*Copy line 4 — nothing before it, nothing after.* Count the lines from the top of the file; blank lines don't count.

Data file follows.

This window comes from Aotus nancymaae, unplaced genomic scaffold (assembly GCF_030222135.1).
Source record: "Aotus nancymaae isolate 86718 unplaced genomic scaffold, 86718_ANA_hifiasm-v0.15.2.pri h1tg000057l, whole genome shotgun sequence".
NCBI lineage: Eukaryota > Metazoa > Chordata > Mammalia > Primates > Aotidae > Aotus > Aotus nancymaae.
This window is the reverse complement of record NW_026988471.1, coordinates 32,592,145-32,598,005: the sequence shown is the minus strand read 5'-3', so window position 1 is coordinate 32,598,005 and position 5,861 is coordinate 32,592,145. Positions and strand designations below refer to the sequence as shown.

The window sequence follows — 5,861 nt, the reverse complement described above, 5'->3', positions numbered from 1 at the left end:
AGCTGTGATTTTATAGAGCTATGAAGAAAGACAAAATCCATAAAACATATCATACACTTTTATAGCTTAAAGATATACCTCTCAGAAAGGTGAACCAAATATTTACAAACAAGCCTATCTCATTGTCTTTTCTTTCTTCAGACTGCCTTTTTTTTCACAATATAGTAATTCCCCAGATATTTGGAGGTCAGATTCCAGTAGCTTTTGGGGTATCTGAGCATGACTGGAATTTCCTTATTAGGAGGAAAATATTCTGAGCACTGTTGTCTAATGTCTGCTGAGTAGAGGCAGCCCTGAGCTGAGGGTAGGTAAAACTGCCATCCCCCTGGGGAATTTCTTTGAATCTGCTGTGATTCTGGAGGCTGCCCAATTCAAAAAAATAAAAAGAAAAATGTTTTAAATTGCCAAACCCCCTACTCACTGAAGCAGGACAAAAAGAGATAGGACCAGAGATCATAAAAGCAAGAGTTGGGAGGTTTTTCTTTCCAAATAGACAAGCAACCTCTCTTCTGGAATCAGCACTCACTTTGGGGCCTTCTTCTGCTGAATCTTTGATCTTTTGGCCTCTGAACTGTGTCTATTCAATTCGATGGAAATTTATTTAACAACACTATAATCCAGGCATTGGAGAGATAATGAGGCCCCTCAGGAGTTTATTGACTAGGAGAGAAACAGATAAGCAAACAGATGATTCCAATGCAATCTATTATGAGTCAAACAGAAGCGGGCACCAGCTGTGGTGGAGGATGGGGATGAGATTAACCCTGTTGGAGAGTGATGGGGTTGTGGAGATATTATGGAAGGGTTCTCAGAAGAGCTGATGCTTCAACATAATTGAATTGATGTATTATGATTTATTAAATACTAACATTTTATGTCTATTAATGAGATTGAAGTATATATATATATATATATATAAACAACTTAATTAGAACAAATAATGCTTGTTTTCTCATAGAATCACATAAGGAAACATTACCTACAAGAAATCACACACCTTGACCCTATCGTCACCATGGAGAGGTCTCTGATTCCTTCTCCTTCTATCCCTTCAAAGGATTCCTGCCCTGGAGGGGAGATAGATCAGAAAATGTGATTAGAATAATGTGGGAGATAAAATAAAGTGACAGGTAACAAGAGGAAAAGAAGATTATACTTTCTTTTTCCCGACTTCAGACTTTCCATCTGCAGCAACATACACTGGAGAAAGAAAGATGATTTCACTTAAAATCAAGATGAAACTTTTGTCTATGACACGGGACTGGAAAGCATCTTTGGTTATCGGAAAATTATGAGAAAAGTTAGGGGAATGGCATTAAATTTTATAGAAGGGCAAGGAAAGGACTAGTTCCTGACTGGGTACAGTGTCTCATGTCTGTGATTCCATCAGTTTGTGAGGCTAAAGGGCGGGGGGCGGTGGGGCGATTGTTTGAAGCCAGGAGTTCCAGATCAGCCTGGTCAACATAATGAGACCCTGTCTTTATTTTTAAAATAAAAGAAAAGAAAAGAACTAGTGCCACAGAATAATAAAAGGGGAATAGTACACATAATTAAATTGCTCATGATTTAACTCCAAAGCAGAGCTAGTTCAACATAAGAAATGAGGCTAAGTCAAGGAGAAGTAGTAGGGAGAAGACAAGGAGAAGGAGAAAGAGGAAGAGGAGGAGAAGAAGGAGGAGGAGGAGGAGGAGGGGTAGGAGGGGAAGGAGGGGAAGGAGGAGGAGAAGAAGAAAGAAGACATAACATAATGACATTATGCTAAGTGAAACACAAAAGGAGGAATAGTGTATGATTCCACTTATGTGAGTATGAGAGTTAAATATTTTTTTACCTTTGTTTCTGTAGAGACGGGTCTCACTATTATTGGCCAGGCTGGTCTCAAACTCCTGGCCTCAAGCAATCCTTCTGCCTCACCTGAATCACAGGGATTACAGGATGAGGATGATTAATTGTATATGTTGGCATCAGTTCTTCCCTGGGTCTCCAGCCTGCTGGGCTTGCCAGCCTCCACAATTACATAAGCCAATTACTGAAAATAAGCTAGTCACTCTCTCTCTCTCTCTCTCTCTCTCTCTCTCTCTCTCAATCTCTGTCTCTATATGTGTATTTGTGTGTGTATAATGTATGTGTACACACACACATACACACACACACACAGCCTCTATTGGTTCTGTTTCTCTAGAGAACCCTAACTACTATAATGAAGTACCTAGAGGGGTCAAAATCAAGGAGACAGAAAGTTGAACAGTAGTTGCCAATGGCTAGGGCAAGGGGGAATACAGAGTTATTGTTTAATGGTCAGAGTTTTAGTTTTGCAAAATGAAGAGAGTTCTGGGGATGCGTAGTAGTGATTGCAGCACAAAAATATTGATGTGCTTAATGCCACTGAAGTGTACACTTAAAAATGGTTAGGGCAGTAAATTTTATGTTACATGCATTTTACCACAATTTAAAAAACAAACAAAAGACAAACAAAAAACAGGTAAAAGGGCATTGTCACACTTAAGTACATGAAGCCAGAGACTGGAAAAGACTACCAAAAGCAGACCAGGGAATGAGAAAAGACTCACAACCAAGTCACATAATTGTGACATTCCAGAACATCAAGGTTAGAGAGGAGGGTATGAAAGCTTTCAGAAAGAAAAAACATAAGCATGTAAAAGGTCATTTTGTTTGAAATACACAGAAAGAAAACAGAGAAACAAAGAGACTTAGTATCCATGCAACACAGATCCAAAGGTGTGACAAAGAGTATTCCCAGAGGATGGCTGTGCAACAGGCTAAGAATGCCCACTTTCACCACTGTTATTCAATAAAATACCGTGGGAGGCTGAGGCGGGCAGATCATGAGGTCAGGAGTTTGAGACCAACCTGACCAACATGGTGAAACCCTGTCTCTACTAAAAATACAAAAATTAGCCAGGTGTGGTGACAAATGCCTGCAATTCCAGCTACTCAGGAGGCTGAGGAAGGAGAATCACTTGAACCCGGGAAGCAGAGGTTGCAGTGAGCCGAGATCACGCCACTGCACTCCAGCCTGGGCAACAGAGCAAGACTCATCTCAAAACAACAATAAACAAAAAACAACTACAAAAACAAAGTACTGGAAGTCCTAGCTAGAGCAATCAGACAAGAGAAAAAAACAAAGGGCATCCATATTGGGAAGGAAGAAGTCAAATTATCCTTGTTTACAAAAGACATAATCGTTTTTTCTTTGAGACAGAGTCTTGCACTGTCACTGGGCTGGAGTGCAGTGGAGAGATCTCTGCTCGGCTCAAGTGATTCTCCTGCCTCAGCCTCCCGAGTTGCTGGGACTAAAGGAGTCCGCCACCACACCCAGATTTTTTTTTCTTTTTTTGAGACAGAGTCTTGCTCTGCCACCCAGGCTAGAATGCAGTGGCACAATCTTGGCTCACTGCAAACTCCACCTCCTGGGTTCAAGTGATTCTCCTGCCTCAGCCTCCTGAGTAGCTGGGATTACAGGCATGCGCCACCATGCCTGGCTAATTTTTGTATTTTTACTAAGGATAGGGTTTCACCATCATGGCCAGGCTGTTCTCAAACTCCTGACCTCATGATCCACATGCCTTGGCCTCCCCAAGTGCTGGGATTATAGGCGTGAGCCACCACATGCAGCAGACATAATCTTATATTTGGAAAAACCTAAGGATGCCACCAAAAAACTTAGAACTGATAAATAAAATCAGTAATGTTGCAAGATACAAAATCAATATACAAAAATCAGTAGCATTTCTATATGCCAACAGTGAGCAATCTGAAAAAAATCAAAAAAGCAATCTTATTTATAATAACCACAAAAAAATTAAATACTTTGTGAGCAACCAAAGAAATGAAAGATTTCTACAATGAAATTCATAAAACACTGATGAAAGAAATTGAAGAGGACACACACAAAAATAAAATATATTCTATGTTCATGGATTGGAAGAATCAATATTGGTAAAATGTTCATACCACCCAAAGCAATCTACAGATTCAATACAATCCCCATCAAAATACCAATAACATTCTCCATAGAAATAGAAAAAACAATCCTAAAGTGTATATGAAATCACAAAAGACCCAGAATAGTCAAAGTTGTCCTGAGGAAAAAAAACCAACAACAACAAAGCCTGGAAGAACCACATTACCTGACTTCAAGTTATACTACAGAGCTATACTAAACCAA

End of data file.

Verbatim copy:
This window is the reverse complement of record NW_026988471.1, coordinates 32,592,145-32,598,005: the sequence shown is the minus strand read 5'-3', so window position 1 is coordinate 32,598,005 and position 5,861 is coordinate 32,592,145. Positions and strand designations below refer to the sequence as shown.